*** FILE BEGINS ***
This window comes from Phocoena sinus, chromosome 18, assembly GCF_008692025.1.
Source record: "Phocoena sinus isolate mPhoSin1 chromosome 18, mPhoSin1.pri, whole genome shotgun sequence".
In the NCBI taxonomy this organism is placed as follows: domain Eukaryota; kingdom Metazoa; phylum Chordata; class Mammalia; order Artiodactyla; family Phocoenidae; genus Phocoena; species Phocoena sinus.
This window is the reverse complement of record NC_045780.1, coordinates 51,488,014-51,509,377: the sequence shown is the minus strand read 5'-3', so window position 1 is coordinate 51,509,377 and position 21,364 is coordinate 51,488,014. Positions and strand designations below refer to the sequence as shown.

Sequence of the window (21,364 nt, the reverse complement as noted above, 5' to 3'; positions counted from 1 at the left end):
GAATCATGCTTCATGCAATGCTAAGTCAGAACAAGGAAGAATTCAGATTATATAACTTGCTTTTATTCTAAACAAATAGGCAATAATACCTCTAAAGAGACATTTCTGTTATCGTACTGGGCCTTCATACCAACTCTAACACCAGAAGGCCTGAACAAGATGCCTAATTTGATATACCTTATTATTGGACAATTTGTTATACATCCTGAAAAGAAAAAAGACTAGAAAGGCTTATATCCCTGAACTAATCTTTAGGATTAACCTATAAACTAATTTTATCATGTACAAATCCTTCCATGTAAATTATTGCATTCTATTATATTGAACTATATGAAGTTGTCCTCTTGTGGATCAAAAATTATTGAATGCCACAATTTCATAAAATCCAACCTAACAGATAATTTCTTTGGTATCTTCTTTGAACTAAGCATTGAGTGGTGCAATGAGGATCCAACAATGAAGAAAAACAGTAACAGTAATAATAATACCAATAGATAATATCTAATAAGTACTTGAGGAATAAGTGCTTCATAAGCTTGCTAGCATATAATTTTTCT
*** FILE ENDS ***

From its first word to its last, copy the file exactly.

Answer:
This window comes from Phocoena sinus, chromosome 18, assembly GCF_008692025.1.
Source record: "Phocoena sinus isolate mPhoSin1 chromosome 18, mPhoSin1.pri, whole genome shotgun sequence".
In the NCBI taxonomy this organism is placed as follows: domain Eukaryota; kingdom Metazoa; phylum Chordata; class Mammalia; order Artiodactyla; family Phocoenidae; genus Phocoena; species Phocoena sinus.
This window is the reverse complement of record NC_045780.1, coordinates 51,488,014-51,509,377: the sequence shown is the minus strand read 5'-3', so window position 1 is coordinate 51,509,377 and position 21,364 is coordinate 51,488,014. Positions and strand designations below refer to the sequence as shown.

Sequence of the window (21,364 nt, the reverse complement as noted above, 5' to 3'; positions counted from 1 at the left end):
GAATCATGCTTCATGCAATGCTAAGTCAGAACAAGGAAGAATTCAGATTATATAACTTGCTTTTATTCTAAACAAATAGGCAATAATACCTCTAAAGAGACATTTCTGTTATCGTACTGGGCCTTCATACCAACTCTAACACCAGAAGGCCTGAACAAGATGCCTAATTTGATATACCTTATTATTGGACAATTTGTTATACATCCTGAAAAGAAAAAAGACTAGAAAGGCTTATATCCCTGAACTAATCTTTAGGATTAACCTATAAACTAATTTTATCATGTACAAATCCTTCCATGTAAATTATTGCATTCTATTATATTGAACTATATGAAGTTGTCCTCTTGTGGATCAAAAATTATTGAATGCCACAATTTCATAAAATCCAACCTAACAGATAATTTCTTTGGTATCTTCTTTGAACTAAGCATTGAGTGGTGCAATGAGGATCCAACAATGAAGAAAAACAGTAACAGTAATAATAATACCAATAGATAATATCTAATAAGTACTTGAGGAATAAGTGCTTCATAAGCTTGCTAGCATATAATTTTTCT